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Great Lakes Article:

How You Can Save Spirit Mountain

 (and other local eco-news tidbits)

 

By Craig Minowa

Article courtesy of the Northland Reader
June 15, 2001

 

Saving a Mountain

The plan to turn the largest Old Growth forest of its kind in MN into a golf course and hotel is still underway.  Despite strong local opposition, developer Kent Oliver has already begun applying for permits---the last step needed in the process before the destruction of Duluth’s Spirit Mountain begins. According to Nancy Nelson of the West Skyline Planning and Preservation Alliance, the long time leader in opposing this potential ecological atrocity, if all goes as the developers plan, trees will start falling in late summer.

GOOD NEWS: Grant funding has now been approved for a coalition of local environmental organizations to do a mid-summer plant survey of the Spirit Mountain area, with the help of local volunteers. Gary Walton, the botanist who was hired by the developer to do the initial plant survey, says there’s an 80% chance that threatened species, like goblin fern and various moon wort, can be found on the proposed development site in late July this year. Anytime these threatened species are discovered, the MN DNR is required by law to either stop the development or drastically alter the plans.
     “The original plant survey was done quickly in the early spring during dry years, when these plants can’t be found,” said Walton. “Spirit Mountain has all of the characteristics that would provide an ideal habitat for these threatened plants and with enough volunteers in the field, there’s a very good chance we will find some.”

Did someone say volunteers? Heck yeah. Talk about a perfect opportunity for folks in Duluth (that means you, buddy) to get outside and literally save their own backyards. This thing will be like an elaborate Easter egg hunt.  Walton will show you pictures of what to look for, and you’ll get on your hands and knees and start searching. Imagine the feeling of being the person who stumbles upon this threatened plant, triggering a process that could ultimately lead to saving 400 acres of Old Growth Forest, diverse wetlands, a trout stream and sacred Native American Vision Quest lands.

Walton says he’s going to need a whole lotta volunteers, and you don’t have to have any experience. You can volunteer for a day or for the whole 10-day survey (July 28-August 6).  If there was ever a perfect time to get involved, IT IS NOW! Call me at 726-1828 or Nancy Nelson at 728-1002 or sign up to volunteer online: www.greatlakesdirectory.org/spiritmountain.htm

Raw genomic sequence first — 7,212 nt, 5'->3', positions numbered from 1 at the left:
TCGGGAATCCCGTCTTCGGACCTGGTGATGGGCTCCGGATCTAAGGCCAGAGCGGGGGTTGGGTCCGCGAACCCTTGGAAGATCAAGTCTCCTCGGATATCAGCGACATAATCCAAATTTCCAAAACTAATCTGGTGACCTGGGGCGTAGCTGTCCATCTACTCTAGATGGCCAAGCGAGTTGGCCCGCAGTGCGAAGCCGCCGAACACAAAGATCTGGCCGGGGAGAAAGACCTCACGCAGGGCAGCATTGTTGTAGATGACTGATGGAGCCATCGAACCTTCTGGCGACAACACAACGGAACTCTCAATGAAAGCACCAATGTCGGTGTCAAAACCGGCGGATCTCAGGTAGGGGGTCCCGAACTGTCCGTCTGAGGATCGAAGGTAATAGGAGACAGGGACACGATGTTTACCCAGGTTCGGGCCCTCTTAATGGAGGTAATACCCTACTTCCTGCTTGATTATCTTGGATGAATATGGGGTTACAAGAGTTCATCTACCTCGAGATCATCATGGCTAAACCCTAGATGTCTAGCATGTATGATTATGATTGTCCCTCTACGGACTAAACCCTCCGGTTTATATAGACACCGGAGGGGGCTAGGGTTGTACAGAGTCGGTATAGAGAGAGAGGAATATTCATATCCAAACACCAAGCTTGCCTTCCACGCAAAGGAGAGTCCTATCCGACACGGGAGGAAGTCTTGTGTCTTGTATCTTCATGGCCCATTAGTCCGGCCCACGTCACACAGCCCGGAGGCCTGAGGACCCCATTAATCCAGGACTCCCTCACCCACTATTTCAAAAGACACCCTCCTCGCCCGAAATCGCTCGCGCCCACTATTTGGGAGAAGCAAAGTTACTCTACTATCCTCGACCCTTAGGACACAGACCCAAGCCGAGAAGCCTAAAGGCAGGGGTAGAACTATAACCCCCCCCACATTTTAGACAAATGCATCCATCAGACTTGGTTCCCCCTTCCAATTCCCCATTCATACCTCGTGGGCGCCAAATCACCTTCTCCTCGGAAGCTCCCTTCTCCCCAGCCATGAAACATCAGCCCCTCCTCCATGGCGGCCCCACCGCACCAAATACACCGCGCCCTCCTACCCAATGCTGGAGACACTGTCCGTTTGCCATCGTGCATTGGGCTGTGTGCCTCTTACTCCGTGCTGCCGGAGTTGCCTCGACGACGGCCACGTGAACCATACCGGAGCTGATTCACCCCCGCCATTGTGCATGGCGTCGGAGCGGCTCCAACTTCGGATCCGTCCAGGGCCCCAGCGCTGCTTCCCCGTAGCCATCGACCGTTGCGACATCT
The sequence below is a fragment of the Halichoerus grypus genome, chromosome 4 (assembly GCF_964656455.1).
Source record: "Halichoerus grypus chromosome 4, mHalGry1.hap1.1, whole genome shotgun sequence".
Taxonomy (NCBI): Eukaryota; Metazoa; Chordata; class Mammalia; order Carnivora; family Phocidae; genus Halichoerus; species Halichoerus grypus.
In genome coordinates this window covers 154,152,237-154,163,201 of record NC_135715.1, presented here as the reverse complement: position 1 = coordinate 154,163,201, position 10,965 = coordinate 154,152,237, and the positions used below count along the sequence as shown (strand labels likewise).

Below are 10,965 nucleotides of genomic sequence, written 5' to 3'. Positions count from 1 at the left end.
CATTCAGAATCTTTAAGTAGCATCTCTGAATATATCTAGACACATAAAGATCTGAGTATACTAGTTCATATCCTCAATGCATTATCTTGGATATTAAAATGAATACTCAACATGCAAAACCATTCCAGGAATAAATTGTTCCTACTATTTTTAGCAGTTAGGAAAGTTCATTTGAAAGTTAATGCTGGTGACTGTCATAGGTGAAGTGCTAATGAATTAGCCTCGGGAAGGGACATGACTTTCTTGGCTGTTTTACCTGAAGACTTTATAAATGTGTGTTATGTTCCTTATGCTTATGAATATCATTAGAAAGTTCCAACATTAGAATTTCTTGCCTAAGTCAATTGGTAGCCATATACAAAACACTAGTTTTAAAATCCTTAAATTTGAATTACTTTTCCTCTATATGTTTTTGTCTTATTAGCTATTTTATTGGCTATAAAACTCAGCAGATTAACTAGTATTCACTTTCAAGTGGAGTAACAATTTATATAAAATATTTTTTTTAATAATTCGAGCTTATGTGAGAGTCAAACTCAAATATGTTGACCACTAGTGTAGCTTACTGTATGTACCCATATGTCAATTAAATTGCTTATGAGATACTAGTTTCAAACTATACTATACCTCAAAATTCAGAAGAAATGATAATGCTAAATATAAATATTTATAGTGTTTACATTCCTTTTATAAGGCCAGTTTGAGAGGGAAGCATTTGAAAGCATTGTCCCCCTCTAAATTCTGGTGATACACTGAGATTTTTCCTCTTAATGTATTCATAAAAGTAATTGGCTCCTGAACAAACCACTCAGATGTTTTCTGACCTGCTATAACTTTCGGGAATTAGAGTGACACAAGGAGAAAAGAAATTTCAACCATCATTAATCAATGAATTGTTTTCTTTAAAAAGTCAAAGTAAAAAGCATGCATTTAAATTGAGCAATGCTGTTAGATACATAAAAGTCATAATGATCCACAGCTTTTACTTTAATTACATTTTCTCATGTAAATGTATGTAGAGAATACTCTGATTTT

More Mountain News

From Nancy Nelson: On June 25 the City Council will be dealing with Spirit Mountain. The developers are trying to quietly get approval of the work permits for the golf course/hotel without the public realizing what's going on.  So, on June 25, in addition to discussing the Gilbert/Stewart/Stover resolutions related to Spirit Mountain, it is likely that there will also be a new resolution. 

 

JUNE 25 WILL BE A COUNCIL MEETING THAT NEEDS A BIG TURNOUT. 

 

Local Organization Coordinates Major International Protest

A global protest against Starbucks Coffee, scheduled to take place on June 25th and 26th, will be the largest protest of its kind. The Organic Consumers Association, based out of Little Marais, MN, has been coordinating this campaign for several months. Protestors will be demanding that the company remove the controversial recombinant Bovine Growth Hormone (rBGH) and other genetically engineered ingredients from its brand-name beverages, baked goods, chocolates, and ice cream; start brewing and seriously promoting Fair Trade, shade-grown, and organic coffees as its “coffee of the day”; and improve the wages and working conditions of farm workers on the coffee plantations of its suppliers in Guatemala, Mexico, and other nations.